“After many genuine concerns were raised over the last few weeks – and the more cynical desire to make this into political football – it became clear that spending months hammering out a solution was not an option; we had to move this faster,” Obama said during a conference earlier today.
A senior White House official, speaking to reporters about the revised rule, said that the change would have no cost impact on insurers, and could potentially save money by reducing unwanted pregnancies and other conditions that could be avoided by birth control.
The National Journal reports that health care spending increased just 4.4% from 2010 to 2011, among the slowest rate of growth in the past 50 years.
According to a report by the nonprofit Altarum Institute, the $2.70 trillion spending rise “represents an increase over the government’s official estimate of spending growth in 2010 (3.9%) that was released last month.”
As health spending makes up nearly one-fifth of the gross domestic product, any sign that growth is health spending is slowing is a positive development, Altrarum noted. The group also reported that this ranks as the third slowest rate of growth since national health expenditures have been tracked.
“The health spending share of gross domestic product was 18.1% in December 2011, up from 16.4% at the start of the recession (December 2007), but down slightly from the all-time high of 18.2% in June 2011,” the report reads. “Altarum’s data indicate that health care price inflation was only 2.1% for all of 2011, the lowest annual figure since 1998, when it stood at 2%.”
Remember all that talk a few years back about how bad trans fats are for you, and that food makers should cut back on them? Apparently, someone took it to heart (so to speak).
According to the New York Times, a new National Institutes of Health report says the level of trans fatty acids in white Americans’ bloodstreams decreased 58% from 2000 to 2009. Additionally, levels of LDL, or “bad” cholesterol, fell almost 10 units on average, while levels of HDL, or “good” cholesterol, rose over 6 units.
Trans fats have been linked to an elevelated risk of heart disease. The drop in their levels coincides with a concerted effort to remove them from fried, baked and packaged foods. Some major cities, including New York and Philadeplia, have also banned their use in restaurants.
In the study, researchers obtaimed blood samples from 521 Americans with an average age of 47. Participants were tested in 2000 and again in 2009.
A new study of physician honesty finds that doctors aren’t above the occasional fib, if they feel it serves the best interest of their patients – or themselves.
The Wall Street Journal Health Blog reports that the Health Affairs survey of 1,891 doctors nationwide revealed that more than half of respondents sugar-coated a patient’s prognosis at least once in the past year. And about 11% admitted that they told an outright lie to an adult patient or child’s guardian.
Respondents also fessed up about other medical transgressions. Over one-quarter said that they’d shared confidential patient information with an unauthorized persion, while nearly 20% reported not fully disclosing an error to a patient because they feared a lawsuit.
The study didn’t delve into specifics about why respondents lied, so it’s possible that there may be a good reason behind their actions. But “at the end of the day, patients need accurate information about their health” in order to make the best decisions about their care, says Lisa Iezzoni, an author of the study and director of the Mongan Institute for Health Policy at Massachusetts General Hospital.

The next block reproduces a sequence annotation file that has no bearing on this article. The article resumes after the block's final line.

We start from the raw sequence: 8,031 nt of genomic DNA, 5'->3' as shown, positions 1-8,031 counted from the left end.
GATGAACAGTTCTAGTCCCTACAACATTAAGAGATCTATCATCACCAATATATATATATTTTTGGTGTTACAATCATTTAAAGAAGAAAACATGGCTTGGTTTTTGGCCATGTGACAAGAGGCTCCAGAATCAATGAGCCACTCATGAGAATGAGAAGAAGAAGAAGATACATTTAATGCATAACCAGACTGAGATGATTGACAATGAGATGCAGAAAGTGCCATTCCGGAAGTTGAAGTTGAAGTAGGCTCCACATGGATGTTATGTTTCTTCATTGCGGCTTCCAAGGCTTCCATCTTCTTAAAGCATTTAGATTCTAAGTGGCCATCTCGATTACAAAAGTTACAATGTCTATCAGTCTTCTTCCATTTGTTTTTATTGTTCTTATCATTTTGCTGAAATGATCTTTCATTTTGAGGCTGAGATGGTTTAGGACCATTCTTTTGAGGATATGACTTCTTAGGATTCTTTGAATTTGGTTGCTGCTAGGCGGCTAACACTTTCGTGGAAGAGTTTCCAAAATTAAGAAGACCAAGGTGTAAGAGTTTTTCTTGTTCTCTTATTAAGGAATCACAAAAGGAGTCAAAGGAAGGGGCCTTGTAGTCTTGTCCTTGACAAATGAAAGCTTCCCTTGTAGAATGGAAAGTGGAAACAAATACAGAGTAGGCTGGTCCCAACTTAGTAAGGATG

Members of the MedBen Information Systems team worked diligently throughout 2011 to see that new Centers for Medicare & Medicaid Services guidelines for electronic transmission of administrative transactions were in place by the original December 31 deadline. And while the CMS deadline has been extended until March 30, we already have completed the computer coding necessary for seamless interactions with physicians, hospitals and other medical facilities.
HIPAA 5010 guidelines were created to ensure that health benefits administrators and providers use a common set of standards for the transmission of claims submissions, explanations of benefits (EOBs) and related transactions. By doing so, we make certain these processes maintain security and uniformity. Once final testing is completed, MedBen will be in full compliance with HIPAA 5010.
MedBen has made multiple system changes so electronic EOBs remain HIPAA-compliant – and these changes have the added benefit of providing greater accuracy and processing speed. For instance, a new “Primary Carrier” entry screen allows for more detailed coordination of benefits information on transmitted EOBs, which reduces the need for follow-up calls and letters. And “Splitting/Bundling” screens can automatically separate or combine treatment information when appropriate, so our providers receive a precise breakdown of how their claims were processed.
The Obama administration may attempt to find middle ground with Catholic universities and hospitals in regard to the controversial rule that health insurance plans must cover birth control, Reuters reports.
Speaking on MSNBC, presidental adviser David Axelrod said that religious institutions can use the 12-month grace period to find a solution that doesn’t violate Catholic Church doctrine. “We certainly don’t want to abridge anyone’s religious freedom so we’re going to look for a way to move forward that both guarantees women that basic preventive care that they need and respects the prerogatives of religious institutions,” Axelrod said.